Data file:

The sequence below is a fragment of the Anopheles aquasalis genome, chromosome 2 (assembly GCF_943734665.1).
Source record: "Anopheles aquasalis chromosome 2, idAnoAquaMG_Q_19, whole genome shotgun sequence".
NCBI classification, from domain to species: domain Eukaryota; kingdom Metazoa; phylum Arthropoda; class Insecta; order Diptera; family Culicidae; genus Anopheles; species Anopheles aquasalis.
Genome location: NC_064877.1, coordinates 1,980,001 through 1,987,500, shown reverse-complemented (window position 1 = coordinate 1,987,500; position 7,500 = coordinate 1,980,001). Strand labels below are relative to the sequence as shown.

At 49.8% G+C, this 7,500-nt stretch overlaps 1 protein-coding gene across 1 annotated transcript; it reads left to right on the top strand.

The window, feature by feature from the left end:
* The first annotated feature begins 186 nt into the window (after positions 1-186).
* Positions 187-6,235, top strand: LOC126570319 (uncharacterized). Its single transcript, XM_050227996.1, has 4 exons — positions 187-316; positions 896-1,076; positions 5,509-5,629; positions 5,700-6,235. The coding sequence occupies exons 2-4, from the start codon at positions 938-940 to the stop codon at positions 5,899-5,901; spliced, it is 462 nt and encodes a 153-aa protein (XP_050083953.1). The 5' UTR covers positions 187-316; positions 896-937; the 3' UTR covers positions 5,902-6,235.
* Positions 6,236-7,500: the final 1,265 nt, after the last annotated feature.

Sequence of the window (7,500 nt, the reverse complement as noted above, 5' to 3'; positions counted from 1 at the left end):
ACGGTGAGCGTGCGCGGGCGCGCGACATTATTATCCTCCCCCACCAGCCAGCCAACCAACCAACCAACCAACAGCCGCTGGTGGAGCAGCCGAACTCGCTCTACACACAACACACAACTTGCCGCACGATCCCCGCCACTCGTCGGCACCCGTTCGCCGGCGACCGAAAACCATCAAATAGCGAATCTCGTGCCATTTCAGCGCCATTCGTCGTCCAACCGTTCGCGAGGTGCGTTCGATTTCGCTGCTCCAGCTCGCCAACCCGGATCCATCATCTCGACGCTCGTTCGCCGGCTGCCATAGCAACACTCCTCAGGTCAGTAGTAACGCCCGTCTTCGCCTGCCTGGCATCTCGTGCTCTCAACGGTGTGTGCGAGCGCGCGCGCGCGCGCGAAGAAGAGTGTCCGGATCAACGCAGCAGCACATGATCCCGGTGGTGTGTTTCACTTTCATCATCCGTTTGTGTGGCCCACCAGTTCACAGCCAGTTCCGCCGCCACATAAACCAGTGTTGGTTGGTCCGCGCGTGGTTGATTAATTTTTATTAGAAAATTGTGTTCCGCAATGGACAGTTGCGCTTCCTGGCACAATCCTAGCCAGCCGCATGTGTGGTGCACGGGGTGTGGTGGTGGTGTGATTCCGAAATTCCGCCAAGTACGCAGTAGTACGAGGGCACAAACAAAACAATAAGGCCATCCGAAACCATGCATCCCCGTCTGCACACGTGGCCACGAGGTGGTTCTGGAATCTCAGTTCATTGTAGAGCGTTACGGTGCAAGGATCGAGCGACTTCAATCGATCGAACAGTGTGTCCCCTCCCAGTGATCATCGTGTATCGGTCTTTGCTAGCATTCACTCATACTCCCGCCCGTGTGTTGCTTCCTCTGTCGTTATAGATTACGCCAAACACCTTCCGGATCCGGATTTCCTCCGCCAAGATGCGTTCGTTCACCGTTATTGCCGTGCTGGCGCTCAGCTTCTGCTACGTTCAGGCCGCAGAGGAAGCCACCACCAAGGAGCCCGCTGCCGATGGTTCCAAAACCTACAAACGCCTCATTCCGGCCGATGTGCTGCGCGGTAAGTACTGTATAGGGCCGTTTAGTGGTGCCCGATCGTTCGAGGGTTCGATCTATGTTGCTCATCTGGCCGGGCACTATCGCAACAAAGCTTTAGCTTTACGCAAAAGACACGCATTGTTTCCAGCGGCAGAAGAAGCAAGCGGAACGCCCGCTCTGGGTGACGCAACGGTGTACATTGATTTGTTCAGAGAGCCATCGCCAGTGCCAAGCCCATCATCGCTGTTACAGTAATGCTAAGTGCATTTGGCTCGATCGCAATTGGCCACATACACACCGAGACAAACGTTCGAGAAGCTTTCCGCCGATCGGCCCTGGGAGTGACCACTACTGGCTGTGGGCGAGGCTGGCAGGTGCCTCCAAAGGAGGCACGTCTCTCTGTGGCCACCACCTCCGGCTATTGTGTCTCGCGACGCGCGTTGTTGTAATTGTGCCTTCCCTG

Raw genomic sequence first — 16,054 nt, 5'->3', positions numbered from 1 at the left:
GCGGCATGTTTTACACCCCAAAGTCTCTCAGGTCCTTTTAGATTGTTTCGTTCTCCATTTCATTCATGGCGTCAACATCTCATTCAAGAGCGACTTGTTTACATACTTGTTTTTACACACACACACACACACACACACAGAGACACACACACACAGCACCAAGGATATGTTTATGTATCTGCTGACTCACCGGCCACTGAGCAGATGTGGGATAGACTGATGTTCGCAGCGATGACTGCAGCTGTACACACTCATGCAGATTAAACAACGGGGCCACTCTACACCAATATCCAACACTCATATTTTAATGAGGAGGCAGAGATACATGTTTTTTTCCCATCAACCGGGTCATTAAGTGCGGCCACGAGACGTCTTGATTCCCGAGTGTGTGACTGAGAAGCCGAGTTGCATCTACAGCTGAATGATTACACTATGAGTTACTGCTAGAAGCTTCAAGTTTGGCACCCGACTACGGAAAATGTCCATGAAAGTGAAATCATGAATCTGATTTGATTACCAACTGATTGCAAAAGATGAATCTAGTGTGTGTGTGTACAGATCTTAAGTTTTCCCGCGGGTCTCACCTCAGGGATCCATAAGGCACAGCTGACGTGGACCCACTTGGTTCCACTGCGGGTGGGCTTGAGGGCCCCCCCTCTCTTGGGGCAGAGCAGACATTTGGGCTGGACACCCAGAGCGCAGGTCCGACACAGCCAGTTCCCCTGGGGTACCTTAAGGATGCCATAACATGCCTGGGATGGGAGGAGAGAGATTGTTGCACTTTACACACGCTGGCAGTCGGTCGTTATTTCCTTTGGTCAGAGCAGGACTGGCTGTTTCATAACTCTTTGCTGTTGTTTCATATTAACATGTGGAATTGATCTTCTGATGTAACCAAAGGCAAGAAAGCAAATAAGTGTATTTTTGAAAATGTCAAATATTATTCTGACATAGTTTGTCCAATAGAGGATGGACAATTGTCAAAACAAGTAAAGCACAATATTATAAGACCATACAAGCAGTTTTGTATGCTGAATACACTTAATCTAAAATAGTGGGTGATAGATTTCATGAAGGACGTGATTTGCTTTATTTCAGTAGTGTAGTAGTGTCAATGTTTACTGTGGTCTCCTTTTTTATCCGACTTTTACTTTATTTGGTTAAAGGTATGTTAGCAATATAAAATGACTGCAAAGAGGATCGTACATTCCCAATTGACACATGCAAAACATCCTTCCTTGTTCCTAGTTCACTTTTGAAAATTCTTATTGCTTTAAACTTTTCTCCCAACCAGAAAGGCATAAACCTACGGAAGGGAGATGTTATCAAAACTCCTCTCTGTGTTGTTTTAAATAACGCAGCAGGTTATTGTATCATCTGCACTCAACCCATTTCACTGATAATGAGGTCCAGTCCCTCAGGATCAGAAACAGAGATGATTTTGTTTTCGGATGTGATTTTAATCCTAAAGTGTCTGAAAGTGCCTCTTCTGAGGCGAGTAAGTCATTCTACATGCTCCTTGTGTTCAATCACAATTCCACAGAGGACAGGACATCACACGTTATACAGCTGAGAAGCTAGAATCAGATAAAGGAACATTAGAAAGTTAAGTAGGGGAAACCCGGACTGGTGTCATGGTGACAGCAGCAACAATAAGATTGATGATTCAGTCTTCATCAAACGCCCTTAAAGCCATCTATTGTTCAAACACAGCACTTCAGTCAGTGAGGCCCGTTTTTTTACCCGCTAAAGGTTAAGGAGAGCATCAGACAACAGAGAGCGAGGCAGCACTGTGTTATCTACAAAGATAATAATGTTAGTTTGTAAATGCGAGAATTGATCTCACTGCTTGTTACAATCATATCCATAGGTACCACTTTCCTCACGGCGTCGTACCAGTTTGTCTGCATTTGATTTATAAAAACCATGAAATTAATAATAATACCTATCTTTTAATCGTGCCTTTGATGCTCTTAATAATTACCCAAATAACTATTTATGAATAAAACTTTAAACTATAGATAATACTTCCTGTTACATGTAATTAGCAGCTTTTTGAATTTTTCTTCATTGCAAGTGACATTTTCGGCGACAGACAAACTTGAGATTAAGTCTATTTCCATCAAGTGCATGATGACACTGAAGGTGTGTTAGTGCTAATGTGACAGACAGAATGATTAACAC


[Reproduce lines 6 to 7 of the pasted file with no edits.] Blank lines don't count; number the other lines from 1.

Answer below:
The window, feature by feature from the left end:
* The first annotated feature begins 186 nt into the window (after positions 1-186).